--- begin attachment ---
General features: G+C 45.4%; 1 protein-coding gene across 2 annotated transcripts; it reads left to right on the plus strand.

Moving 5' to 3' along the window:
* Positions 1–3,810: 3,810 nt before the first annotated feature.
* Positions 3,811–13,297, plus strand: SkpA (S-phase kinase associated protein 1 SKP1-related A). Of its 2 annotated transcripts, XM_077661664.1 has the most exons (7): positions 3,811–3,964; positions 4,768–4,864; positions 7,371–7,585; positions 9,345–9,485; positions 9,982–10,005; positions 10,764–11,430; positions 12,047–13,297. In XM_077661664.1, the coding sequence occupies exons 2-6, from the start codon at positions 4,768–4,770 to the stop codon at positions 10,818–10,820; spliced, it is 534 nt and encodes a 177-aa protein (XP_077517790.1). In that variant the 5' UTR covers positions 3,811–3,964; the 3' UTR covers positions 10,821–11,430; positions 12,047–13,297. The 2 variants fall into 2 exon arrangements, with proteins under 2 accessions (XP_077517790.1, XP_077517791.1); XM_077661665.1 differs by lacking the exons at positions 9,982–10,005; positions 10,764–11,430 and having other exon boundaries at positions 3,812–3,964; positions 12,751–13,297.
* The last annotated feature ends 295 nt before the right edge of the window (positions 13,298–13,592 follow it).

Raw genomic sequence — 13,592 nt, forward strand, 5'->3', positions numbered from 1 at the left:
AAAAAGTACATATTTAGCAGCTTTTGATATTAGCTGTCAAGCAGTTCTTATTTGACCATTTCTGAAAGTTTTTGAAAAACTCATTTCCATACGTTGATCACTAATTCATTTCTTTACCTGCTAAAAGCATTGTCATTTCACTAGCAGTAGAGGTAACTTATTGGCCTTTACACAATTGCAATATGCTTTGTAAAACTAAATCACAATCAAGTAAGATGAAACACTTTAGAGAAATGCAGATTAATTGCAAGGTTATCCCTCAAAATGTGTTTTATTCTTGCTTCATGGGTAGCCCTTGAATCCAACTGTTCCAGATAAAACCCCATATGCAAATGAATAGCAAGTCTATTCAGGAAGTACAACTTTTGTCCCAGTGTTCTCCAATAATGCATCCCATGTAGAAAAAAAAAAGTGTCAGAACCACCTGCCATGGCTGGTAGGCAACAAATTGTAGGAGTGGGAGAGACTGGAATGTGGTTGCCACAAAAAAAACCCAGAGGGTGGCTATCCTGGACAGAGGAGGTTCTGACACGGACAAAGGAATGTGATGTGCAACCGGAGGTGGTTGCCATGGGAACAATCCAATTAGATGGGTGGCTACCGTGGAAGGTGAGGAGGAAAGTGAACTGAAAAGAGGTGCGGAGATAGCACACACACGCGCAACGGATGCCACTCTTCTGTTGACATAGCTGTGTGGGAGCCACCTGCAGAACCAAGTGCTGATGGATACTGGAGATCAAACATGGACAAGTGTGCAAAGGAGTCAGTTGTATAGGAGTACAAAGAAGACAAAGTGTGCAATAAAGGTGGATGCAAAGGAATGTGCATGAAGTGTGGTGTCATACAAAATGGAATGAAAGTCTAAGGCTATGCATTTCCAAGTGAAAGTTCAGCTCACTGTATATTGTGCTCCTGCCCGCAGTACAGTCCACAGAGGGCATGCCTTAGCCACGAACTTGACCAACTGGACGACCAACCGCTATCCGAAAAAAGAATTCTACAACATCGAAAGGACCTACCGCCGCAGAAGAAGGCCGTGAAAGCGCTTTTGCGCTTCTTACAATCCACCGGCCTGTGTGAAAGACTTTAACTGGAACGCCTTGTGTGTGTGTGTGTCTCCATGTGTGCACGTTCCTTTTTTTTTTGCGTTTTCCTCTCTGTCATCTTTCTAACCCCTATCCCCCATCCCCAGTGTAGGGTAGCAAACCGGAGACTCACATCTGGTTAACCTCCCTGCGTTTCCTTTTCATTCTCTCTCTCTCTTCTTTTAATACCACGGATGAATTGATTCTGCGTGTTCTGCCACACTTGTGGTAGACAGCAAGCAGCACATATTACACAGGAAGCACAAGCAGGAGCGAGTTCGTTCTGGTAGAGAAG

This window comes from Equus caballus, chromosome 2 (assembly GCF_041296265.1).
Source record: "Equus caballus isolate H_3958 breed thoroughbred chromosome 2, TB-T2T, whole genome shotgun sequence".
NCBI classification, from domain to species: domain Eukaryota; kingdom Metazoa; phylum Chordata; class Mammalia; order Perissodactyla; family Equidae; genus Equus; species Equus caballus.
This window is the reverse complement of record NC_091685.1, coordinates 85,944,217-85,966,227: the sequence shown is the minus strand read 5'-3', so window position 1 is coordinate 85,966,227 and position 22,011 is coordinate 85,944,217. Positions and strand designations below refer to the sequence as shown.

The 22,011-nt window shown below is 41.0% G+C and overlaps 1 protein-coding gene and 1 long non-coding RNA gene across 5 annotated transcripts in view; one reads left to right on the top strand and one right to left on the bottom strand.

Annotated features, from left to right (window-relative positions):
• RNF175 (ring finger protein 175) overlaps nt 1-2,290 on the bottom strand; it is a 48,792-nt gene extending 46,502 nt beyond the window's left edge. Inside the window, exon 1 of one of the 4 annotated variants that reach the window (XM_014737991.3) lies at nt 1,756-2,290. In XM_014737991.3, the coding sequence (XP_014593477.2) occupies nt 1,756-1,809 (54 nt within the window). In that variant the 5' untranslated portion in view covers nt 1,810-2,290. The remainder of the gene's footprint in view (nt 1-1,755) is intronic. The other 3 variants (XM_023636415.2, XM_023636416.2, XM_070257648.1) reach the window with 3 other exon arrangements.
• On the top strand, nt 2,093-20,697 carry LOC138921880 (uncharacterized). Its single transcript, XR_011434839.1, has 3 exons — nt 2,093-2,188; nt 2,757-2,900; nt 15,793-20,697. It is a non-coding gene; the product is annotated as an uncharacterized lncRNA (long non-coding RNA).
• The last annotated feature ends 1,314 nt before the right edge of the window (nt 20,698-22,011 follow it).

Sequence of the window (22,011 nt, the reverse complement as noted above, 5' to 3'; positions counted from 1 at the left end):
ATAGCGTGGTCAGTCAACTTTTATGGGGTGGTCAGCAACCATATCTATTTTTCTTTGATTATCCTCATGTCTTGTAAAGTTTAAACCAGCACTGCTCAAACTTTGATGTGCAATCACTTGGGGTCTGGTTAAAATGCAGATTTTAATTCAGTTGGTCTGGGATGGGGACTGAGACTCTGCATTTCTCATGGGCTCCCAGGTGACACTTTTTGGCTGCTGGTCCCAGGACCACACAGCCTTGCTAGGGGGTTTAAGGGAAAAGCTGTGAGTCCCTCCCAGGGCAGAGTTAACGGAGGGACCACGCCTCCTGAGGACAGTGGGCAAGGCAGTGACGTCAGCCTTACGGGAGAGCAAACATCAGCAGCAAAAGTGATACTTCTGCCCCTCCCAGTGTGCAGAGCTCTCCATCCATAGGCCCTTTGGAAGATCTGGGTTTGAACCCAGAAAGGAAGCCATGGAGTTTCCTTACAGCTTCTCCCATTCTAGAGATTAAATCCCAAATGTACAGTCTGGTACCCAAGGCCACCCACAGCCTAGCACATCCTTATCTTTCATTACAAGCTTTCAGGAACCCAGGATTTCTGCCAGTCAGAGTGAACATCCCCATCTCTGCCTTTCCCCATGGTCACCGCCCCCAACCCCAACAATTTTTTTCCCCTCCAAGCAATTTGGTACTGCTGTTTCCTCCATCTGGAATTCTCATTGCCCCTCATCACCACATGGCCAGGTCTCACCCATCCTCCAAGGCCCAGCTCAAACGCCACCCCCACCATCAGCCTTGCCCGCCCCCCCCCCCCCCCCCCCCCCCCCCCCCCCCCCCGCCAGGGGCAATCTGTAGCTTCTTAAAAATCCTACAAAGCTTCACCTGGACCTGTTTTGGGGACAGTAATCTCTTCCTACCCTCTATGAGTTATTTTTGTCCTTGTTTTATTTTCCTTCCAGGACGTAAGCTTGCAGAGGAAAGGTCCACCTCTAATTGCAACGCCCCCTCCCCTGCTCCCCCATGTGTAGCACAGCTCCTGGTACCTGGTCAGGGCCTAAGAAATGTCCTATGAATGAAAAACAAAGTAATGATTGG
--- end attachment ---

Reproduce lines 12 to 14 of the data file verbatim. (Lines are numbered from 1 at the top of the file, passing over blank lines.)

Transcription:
The 22,011-nt window shown below is 41.0% G+C and overlaps 1 protein-coding gene and 1 long non-coding RNA gene across 5 annotated transcripts in view; one reads left to right on the top strand and one right to left on the bottom strand.

Annotated features, from left to right (window-relative positions):
• RNF175 (ring finger protein 175) overlaps nt 1-2,290 on the bottom strand; it is a 48,792-nt gene extending 46,502 nt beyond the window's left edge. Inside the window, exon 1 of one of the 4 annotated variants that reach the window (XM_014737991.3) lies at nt 1,756-2,290. In XM_014737991.3, the coding sequence (XP_014593477.2) occupies nt 1,756-1,809 (54 nt within the window). In that variant the 5' untranslated portion in view covers nt 1,810-2,290. The remainder of the gene's footprint in view (nt 1-1,755) is intronic. The other 3 variants (XM_023636415.2, XM_023636416.2, XM_070257648.1) reach the window with 3 other exon arrangements.